Prop 61: Prescription Drug Prices

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Prop 61 was defeated by a vote of 46.2% yes to 53.8% no. This means state agencies will continue to negotiate drug prices on their own


What would Prop 61 do? 

Prop 61 would attempt to lower the cost of prescription drugs. Here are its key provisions:

  • The state of California would pay no more than what the U.S. Veteran Administration pays for prescription drugs. The VA pays about 20-24% less than other government agencies.
  • The discount would apply even if the state government is not the direct buyer, but ultimately provides the funding for drug purchases.

(Note: The discount would only apply to drugs the state government buys. It would not affect prescription drugs paid for by private insurance or individuals.)

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Who is for Prop 61 and what are their arguments?

The main supporter of Prop 61 is the AIDS Healthcare Foundation and its President, Michael Weinstein, who got Prop 61 on the ballot.  Other supporters are AARP of California, the California Nurses Association, the Urban League and Bernie Sanders.

They say:

  • The discount offered to the VA should be enjoyed by the state and its taxpayers who would save millions in lower drug costs.
  • Prop 61 empowers the state of California as the healthcare provider for millions of Californians to get the best deal.
  • Big pharmaceutical companies are notorious for putting profits before patients. Example: Daraprim from Turing Pharmaceuticals. Daraprim is an anti-infection drug used by AIDS patients. The price rose from $14 to $750 per tablet overnight. What good are effective drugs if they are priced too high for patients to afford them?
  • Prop 61 would bring greater transparency to drug pricing.

Who is against Prop 61 and what are their arguments?

The big drug companies are fighting Prop 61. Other opponents include veterans groups, the California Medical Association, and other doctor’s organizations.

They say Prop 61 is flawed because:

  • It does not apply to 88% of Californians. People with private insurance or on Medicare would see no savings.
  • Prop 61 could end discounts given to the Veterans Administration. This would increase the cost of drugs for vets.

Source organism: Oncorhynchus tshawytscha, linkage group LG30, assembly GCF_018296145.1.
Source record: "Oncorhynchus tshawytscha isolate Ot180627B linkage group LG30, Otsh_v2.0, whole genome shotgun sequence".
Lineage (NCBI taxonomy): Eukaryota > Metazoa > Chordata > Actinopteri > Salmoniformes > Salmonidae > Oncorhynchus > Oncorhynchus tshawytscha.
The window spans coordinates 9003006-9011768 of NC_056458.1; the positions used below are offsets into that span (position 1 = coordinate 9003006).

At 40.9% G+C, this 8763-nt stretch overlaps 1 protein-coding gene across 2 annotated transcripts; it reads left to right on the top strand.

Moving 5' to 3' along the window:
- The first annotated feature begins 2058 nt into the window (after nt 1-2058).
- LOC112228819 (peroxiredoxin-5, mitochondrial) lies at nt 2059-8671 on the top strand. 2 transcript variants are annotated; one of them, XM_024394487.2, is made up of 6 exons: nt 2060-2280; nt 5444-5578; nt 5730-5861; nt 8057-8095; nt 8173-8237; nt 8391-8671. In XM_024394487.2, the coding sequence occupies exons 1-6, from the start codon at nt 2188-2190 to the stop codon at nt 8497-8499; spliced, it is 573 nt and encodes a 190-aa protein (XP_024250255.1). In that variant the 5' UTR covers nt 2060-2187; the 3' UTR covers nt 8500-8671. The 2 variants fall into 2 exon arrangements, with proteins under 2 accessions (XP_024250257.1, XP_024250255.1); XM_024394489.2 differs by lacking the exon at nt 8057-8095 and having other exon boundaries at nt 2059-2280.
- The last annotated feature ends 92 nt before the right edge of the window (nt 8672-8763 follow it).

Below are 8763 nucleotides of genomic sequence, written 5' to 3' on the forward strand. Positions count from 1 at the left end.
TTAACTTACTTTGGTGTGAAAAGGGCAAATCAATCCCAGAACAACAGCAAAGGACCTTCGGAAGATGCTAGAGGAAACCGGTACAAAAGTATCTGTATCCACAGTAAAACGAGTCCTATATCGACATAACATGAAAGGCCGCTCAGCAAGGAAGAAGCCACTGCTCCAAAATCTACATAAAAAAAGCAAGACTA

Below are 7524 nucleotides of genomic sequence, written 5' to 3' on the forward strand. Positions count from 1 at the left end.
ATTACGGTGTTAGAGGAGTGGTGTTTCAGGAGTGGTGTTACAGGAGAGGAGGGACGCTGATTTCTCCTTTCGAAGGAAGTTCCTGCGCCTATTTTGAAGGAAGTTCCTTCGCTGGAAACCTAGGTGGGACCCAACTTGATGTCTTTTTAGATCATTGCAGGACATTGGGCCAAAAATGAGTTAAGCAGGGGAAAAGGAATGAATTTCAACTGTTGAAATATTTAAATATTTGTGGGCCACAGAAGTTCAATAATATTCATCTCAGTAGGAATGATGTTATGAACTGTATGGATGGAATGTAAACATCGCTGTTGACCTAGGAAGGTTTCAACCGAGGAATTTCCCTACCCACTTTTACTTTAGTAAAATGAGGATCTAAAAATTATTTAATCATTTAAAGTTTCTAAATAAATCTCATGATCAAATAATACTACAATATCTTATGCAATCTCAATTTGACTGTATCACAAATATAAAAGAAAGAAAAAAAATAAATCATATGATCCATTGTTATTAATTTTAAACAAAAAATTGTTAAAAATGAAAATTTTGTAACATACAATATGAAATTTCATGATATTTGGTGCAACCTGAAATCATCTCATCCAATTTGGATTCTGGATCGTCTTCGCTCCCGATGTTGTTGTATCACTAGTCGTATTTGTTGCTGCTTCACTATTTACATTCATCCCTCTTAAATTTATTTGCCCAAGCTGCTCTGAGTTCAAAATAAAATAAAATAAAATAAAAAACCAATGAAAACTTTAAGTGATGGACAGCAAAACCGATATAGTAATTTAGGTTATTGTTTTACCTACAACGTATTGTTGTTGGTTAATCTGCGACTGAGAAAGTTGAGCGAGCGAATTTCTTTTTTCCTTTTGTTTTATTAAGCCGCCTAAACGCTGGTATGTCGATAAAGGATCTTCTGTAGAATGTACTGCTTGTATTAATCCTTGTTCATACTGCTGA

• The state already has agreements to get discounted drugs. Prop 61 could undo these agreements and prices would go up.
  • If agreements for discounted drugs are undone, people who need prescriptions would have to wade through more bureaucracy to get approvals, causing delays and disruptions in their medicine deliveries. 

Is there an objective voice in this debate?

Yes, the Legislative Analyst’s Office. It takes a look at each proposition and sizes it up for fiscal impact.  It says:

  • It is really hard to estimate the savings because the office couldn’t get drug price information from the VA.  Without that information they couldn’t compare it to what the state pays, or how much could be saved. 
  • How much taxpayers save depends on how drug companies react. If Prop 61 passes, drug companies could raise prices on the drugs they sell to the VA.  That would mean higher prices for the state as well, undoing any savings.
  • There are a lot of drugs that drug companies sell to the state, but don’t sell to the VA. Companies could raise the price of these non-VA drugs to make up their losses.
  • The state may end up paying the same or higher prices for drugs despite Prop 61. Why? Because Medi-Cal (a state program) is required to offer drugs approved by the FDA no matter what the cost.

What kind of money is involved in this battle?


To sum up:

A “yes” vote would require the state to buy drugs at the same discounted prices as the Veterans Administration enjoys.

A “no” vote means things stay the same.


Click here for a cheat sheet on all the California ballot propositions.

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